According to Variety, ratings are down as much as 10 percent this season for the NFL. To combat this, NFL producers are finding ways to appeal to younger audiences.
Instead of a “Harry Potter” or “The Hunger Games” marathon, which is what is typically airing on a Sunday afternoon on Freeform, viewers will be watching the big game.
TV stations like Freefrom and Nickelodeon will be trading in the cartoon for football games as they broadcast the NFL Wild Card games.
The playoff between the Baltimore Ravens and the Tennessee Titans will be featured on Freeform. Kickoff is at 12:05 p.m. tomorrow.
Nickelodeon plans to broadcast the Chicago Bears and New Orleans Saints Wild Card game at 3:40 p.m. tomorrow.
Sarah Lindman, the senior vice president of content planning and strategy at Freeform, says that airing the NFL game is a test.
“It’s an experiment. We’ve never done it before,” says Lindman in an interview. “Our expectation is that we will be able to deliver additional audience to a traditional football broadcast — a new audience.”
NFL Adds Young Commentators to Attract New Audience
In addition, the networks are trying to attract younger audiences with younger commentators.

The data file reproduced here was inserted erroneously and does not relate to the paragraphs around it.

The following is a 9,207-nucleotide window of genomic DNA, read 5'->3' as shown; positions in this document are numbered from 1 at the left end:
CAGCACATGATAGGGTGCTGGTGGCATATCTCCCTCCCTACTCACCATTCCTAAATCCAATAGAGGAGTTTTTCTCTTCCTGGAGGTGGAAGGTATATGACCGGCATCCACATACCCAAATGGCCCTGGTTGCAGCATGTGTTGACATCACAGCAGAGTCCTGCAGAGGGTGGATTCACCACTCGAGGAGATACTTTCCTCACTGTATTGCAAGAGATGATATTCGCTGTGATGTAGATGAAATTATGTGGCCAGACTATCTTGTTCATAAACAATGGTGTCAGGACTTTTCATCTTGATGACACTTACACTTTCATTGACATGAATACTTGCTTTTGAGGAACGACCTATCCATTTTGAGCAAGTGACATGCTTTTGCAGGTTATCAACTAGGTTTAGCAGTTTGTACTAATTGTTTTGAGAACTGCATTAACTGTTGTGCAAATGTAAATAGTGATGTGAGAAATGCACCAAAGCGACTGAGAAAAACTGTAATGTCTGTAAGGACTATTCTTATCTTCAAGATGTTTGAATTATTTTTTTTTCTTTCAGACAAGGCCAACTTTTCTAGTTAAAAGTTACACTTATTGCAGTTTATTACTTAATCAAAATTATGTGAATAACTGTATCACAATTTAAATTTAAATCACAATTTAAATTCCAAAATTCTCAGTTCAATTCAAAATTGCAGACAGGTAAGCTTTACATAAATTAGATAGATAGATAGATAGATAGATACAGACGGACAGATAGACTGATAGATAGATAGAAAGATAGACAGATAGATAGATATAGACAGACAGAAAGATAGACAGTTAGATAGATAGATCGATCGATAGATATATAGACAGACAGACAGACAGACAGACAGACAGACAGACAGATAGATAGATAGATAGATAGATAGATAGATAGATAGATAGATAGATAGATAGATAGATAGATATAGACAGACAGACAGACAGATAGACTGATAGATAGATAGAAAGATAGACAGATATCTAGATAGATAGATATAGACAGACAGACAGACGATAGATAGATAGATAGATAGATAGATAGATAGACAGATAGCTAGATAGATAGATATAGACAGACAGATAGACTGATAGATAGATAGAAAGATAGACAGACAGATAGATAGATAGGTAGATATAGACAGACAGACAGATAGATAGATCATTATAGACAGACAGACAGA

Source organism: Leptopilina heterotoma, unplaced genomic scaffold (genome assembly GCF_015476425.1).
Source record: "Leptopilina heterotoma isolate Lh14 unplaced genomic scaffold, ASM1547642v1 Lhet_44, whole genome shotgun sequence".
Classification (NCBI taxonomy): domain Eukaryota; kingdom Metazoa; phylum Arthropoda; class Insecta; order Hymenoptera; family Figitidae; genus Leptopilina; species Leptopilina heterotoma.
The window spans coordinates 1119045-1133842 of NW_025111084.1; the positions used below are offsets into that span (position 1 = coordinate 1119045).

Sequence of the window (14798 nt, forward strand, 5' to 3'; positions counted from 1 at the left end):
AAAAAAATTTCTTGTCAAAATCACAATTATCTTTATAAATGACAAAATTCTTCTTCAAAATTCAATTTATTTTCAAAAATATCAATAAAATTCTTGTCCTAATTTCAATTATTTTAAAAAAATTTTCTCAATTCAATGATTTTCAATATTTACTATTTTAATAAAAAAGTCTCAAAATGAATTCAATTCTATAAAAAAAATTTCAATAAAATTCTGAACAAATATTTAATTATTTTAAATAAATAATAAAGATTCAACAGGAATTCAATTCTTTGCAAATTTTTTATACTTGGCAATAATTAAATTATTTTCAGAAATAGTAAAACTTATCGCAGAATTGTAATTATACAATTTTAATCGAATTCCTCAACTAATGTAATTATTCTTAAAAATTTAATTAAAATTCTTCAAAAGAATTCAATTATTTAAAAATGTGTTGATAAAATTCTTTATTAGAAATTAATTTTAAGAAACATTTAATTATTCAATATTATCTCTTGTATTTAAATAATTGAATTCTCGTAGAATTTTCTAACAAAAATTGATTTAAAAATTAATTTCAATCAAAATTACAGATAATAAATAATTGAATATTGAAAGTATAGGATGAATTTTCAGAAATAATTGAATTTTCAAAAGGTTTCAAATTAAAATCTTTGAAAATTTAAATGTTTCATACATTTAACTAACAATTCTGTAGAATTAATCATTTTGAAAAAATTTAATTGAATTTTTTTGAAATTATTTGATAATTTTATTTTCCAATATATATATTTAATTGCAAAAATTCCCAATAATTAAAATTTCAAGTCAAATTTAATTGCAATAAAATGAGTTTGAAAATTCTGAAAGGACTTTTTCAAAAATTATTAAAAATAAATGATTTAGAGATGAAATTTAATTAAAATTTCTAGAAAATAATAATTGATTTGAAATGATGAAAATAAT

Freeform says they “intend to court younger viewers by burnishing lots of conversation rather than play by play, using series stars like Ashley Nicole Williams, Jordan Buhat, Demetria McKinney, Cierra Ramirez, and Trevor Jackson; singer Jordin Sparks; actor and former Titan Eddie George; and actors from Disney projects like Kelly Marie Tran from “The Last Jedi” and “Raya And The Last Dragon.”
Freeform has announced that they will also have a special halftime performance by DJ Khaled.
Nickelodeon says that they plan to have play-by-play commentary and reporting by two cast members from “All That,” a 1994 sketch comedy. The networks also said they would have animated graphics and “intriguing” visuals.
However, Nickelodeon’s halftime show will feature a new SpongeBob SquarePants project and the notorious green slime.
“I think as we look forward, you will see us do more and more of this,” says Hans Schroeder, executive vice president, and chief operating officer of NFL Media, in an interview. “The main broadcast will always be an important part, but we think there are ways to add to it.”
The switch is supposed to make it easier for viewers to find the program. In addition, the NFL wants to have a variety of options. This way viewers don’t “having everyone tune in for the same experience.”